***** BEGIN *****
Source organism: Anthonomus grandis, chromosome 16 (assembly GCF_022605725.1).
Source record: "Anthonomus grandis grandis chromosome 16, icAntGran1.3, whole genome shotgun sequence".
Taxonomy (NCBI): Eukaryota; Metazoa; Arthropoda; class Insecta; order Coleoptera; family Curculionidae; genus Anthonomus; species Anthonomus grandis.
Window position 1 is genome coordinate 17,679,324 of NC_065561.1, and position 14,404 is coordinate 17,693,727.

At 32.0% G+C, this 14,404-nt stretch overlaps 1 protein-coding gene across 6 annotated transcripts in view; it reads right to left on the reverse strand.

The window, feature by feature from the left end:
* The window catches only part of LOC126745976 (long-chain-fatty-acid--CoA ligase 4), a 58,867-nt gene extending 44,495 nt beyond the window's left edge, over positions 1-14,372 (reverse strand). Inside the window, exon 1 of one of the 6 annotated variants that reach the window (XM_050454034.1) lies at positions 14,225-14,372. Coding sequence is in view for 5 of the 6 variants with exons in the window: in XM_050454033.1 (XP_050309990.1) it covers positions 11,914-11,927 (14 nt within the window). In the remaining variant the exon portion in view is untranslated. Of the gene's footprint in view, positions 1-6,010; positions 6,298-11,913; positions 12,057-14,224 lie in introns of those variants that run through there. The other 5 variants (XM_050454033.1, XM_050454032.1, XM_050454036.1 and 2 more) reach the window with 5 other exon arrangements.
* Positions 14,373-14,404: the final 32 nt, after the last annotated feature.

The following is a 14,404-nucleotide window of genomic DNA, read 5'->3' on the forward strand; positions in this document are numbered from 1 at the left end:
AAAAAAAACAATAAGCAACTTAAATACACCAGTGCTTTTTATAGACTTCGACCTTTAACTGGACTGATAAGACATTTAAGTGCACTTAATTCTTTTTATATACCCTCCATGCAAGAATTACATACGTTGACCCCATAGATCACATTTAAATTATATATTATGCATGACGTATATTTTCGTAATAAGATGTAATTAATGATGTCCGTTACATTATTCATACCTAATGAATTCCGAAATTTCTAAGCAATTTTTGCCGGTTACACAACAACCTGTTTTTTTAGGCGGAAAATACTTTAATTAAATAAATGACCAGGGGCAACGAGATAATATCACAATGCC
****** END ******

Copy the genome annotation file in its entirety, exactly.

Source organism: Anthonomus grandis, chromosome 16 (assembly GCF_022605725.1).
Source record: "Anthonomus grandis grandis chromosome 16, icAntGran1.3, whole genome shotgun sequence".
Taxonomy (NCBI): Eukaryota; Metazoa; Arthropoda; class Insecta; order Coleoptera; family Curculionidae; genus Anthonomus; species Anthonomus grandis.
Window position 1 is genome coordinate 17,679,324 of NC_065561.1, and position 14,404 is coordinate 17,693,727.

At 32.0% G+C, this 14,404-nt stretch overlaps 1 protein-coding gene across 6 annotated transcripts in view; it reads right to left on the reverse strand.

The window, feature by feature from the left end:
* The window catches only part of LOC126745976 (long-chain-fatty-acid--CoA ligase 4), a 58,867-nt gene extending 44,495 nt beyond the window's left edge, over positions 1-14,372 (reverse strand). Inside the window, exon 1 of one of the 6 annotated variants that reach the window (XM_050454034.1) lies at positions 14,225-14,372. Coding sequence is in view for 5 of the 6 variants with exons in the window: in XM_050454033.1 (XP_050309990.1) it covers positions 11,914-11,927 (14 nt within the window). In the remaining variant the exon portion in view is untranslated. Of the gene's footprint in view, positions 1-6,010; positions 6,298-11,913; positions 12,057-14,224 lie in introns of those variants that run through there. The other 5 variants (XM_050454033.1, XM_050454032.1, XM_050454036.1 and 2 more) reach the window with 5 other exon arrangements.
* Positions 14,373-14,404: the final 32 nt, after the last annotated feature.

The following is a 14,404-nucleotide window of genomic DNA, read 5'->3' on the forward strand; positions in this document are numbered from 1 at the left end:
AAAAAAAACAATAAGCAACTTAAATACACCAGTGCTTTTTATAGACTTCGACCTTTAACTGGACTGATAAGACATTTAAGTGCACTTAATTCTTTTTATATACCCTCCATGCAAGAATTACATACGTTGACCCCATAGATCACATTTAAATTATATATTATGCATGACGTATATTTTCGTAATAAGATGTAATTAATGATGTCCGTTACATTATTCATACCTAATGAATTCCGAAATTTCTAAGCAATTTTTGCCGGTTACACAACAACCTGTTTTTTTAGGCGGAAAATACTTTAATTAAATAAATGACCAGGGGCAACGAGATAATATCACAATGCC